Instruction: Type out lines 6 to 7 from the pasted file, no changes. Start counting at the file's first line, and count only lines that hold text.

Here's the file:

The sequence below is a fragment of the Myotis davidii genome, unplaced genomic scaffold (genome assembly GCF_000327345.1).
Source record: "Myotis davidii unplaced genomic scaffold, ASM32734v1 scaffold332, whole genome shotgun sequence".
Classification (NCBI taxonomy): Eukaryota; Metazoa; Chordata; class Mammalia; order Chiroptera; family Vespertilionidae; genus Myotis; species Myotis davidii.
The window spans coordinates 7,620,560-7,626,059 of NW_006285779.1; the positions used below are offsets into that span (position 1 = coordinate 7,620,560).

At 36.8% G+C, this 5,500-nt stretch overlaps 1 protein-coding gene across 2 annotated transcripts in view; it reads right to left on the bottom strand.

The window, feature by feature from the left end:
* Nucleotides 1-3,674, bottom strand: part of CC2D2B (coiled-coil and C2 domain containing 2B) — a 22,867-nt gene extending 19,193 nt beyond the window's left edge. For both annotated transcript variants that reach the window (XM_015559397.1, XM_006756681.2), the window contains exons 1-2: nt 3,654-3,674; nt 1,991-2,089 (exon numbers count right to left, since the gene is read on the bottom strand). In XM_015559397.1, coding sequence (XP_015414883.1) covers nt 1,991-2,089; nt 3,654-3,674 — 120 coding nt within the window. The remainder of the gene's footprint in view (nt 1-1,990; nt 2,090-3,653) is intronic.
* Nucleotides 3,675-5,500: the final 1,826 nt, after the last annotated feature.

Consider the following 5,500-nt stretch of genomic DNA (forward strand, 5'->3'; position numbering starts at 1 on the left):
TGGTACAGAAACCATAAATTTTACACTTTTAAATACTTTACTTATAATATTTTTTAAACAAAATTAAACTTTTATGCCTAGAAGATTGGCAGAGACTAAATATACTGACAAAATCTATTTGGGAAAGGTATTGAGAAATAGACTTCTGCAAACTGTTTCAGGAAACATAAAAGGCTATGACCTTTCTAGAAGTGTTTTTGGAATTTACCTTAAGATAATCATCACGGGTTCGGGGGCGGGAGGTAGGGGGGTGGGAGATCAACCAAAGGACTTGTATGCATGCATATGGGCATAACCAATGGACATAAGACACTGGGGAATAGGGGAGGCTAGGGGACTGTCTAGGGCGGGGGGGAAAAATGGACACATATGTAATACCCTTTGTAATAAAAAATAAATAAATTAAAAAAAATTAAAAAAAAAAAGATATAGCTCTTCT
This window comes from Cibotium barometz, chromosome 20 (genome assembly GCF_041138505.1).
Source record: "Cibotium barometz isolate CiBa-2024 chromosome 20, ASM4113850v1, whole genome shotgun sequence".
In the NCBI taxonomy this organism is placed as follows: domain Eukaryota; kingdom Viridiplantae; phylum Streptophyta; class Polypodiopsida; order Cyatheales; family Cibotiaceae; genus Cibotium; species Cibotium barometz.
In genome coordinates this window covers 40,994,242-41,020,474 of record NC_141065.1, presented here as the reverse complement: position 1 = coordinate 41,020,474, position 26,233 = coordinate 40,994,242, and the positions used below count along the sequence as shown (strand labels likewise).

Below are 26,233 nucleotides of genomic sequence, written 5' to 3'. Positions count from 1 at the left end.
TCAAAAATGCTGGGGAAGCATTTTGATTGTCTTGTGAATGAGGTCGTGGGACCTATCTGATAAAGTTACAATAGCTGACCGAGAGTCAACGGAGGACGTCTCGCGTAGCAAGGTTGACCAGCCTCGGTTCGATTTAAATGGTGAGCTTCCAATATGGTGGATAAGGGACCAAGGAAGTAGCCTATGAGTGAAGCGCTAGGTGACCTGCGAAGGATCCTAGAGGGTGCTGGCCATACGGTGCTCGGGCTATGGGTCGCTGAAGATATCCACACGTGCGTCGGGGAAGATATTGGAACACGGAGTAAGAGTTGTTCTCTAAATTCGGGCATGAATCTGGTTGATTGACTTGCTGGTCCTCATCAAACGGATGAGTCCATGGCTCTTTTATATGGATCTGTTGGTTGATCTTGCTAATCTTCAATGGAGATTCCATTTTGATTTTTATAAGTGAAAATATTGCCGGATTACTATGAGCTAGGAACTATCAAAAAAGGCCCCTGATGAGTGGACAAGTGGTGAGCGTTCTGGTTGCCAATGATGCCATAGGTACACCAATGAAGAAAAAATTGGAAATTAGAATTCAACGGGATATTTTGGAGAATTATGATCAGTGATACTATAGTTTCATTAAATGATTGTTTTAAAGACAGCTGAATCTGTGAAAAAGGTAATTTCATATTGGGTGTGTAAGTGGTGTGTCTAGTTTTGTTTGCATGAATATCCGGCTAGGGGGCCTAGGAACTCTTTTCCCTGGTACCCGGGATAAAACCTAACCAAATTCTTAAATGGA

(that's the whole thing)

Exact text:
The window, feature by feature from the left end:
* Nucleotides 1-3,674, bottom strand: part of CC2D2B (coiled-coil and C2 domain containing 2B) — a 22,867-nt gene extending 19,193 nt beyond the window's left edge. For both annotated transcript variants that reach the window (XM_015559397.1, XM_006756681.2), the window contains exons 1-2: nt 3,654-3,674; nt 1,991-2,089 (exon numbers count right to left, since the gene is read on the bottom strand). In XM_015559397.1, coding sequence (XP_015414883.1) covers nt 1,991-2,089; nt 3,654-3,674 — 120 coding nt within the window. The remainder of the gene's footprint in view (nt 1-1,990; nt 2,090-3,653) is intronic.